There are pettier things, too, which I bridled at while I was reading but can't really remember now.  I'll quote you my favorite one, though.  It's Clover's birthday, so she's wearing a corset for the first time.

"Do you like the corset?" [asked Azalea.]

Clover tried to keep from smiling, but her face glowed. 

"I...can feel my heartbeat in my stomach!"

"Aye, that's what it feels like to be a lady!" said Bramble, among the general riffraff and clattering of seat taking and plate getting.  "It's corking.  I love it."

I'm not 100% sure what to make of this.  But I'll tell you, it had part of me scratching my head.

I apologize if I'm generalizing about Mormons and strict gender roles.  I do know something about the LDS church, and I don't think I'm being outrageous, but I also know that everyone, everywhere is different, and that what a group professes is not what any individual adherent believes. 

Am I saying Mormons are sexist?  I might be assuming that.  But I'm definitely saying that this book sees "feisty" as the height of female vigor, and something you'll probably grow out of at that.  It's not like me to notice things like this; I wonder what other people thought.


Brenda Pike said...

My hackles weren't raised. I thought it was a creepy take on a fairy tale that I've always kind of liked. (Except in the Care Bear version I first read, the hero was an old pig farmer who, when offered marriage to the eldest daughter as a reward, said that he was too old for her, and anyway, she was in love with someone else, and he got his very own pig farm instead. I love the Care Bears.)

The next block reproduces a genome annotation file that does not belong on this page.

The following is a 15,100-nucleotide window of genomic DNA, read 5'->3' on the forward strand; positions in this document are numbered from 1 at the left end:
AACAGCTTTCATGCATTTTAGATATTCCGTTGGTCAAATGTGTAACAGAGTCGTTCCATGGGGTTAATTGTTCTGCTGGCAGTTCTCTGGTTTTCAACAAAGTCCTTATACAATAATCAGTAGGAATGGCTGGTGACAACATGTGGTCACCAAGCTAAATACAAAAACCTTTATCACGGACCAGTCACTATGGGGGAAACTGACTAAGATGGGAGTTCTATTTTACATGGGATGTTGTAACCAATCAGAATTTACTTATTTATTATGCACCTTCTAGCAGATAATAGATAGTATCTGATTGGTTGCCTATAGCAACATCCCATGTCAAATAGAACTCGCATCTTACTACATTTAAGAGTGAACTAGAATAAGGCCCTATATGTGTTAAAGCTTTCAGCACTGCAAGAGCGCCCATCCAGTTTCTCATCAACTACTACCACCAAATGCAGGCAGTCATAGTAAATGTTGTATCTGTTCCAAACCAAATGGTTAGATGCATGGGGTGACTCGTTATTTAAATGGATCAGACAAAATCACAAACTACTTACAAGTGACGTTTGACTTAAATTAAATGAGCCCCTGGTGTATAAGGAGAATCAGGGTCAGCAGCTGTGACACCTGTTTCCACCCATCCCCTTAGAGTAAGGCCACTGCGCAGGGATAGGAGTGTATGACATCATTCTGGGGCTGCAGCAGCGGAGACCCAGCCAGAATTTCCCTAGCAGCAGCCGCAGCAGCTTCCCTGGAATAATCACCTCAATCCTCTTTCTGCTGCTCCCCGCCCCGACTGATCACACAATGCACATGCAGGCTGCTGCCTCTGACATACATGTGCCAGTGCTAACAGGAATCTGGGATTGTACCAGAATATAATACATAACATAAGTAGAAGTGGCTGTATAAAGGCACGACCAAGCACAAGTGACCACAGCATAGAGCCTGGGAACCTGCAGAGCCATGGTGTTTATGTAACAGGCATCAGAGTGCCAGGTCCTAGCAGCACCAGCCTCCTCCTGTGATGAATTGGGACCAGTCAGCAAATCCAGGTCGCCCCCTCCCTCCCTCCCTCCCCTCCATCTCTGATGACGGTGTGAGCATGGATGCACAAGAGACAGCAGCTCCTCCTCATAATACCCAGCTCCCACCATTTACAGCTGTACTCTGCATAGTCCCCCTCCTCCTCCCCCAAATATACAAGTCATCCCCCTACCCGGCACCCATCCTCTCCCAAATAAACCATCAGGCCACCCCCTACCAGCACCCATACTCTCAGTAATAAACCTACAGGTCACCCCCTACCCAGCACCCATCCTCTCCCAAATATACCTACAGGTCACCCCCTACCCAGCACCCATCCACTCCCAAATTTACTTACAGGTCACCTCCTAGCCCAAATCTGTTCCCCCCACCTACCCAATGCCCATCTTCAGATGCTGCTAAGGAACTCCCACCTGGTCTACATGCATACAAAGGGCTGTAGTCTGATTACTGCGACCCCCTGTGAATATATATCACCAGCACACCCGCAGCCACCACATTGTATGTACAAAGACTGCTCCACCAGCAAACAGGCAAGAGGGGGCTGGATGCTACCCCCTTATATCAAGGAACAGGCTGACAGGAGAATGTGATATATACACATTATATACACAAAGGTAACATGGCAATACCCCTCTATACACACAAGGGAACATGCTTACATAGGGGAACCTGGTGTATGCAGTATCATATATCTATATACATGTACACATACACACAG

I recognize that this is making something that we wouldn't like in reality (patriarchy) more palatable, but every fantasy-type book does this. How many kingdoms are there in fantasy books? But feudalism sucked for everyone but the 5% at the top. The only halfway realistic (at least in terms of female roles) fantasy book I've ever read was Firethorn, and I wouldn't wish that book on anyone.

Also, the guys in the books are mostly idiots, including the father. There's no moral that if they'd just done what the father wanted they would have been fine. Everyone is flawed and I think that's cool.

Also, my mom grew up with 11 brothers and sisters. People have different experiences and I like seeing that reflected in books.

LibraryHungry said...

I completely agree about the fact that fantasy worlds are full of things that actually kind of stink in the real world, and one of the things I liked about this book was the kind of cheerful grittiness of their lives--the king doesn't have much money, and isn't really running the country. And as I said, I really liked that Azalea realizes that she should ask for help, but can't. It's not just "kids are good guys and adults just don't get it." The dad is a person with his own flaws.

But I think it's because of these notes of realism that I noticed things like the corset. They don't just wear corsets and not notice them--they love them. It's not just that the state of a girl's life is unexamined--it's embraced. Not a lot, but in little ways.

I did love the relationship among the girls, though. I think she did an amazing job of giving them each a character, making them distinguishable, and showing the sense of bustle and clamor, the closeness and comfort, and the teasing and annoyance. It's a really sweet look at family--especially girls.

Brenda Pike said...

The corset thing didn't stick out at all to me, because I think that's just a growing up thing. Don't you remember the first time you shaved you legs. It was Exciting. But now it's just a pain in the ass. And how many women still wear high heels even though they destroy their feet? My podiatrist told me that he's had women get bunion surgery specifically so they can fit in the same heels that gave them the bunions in the first place.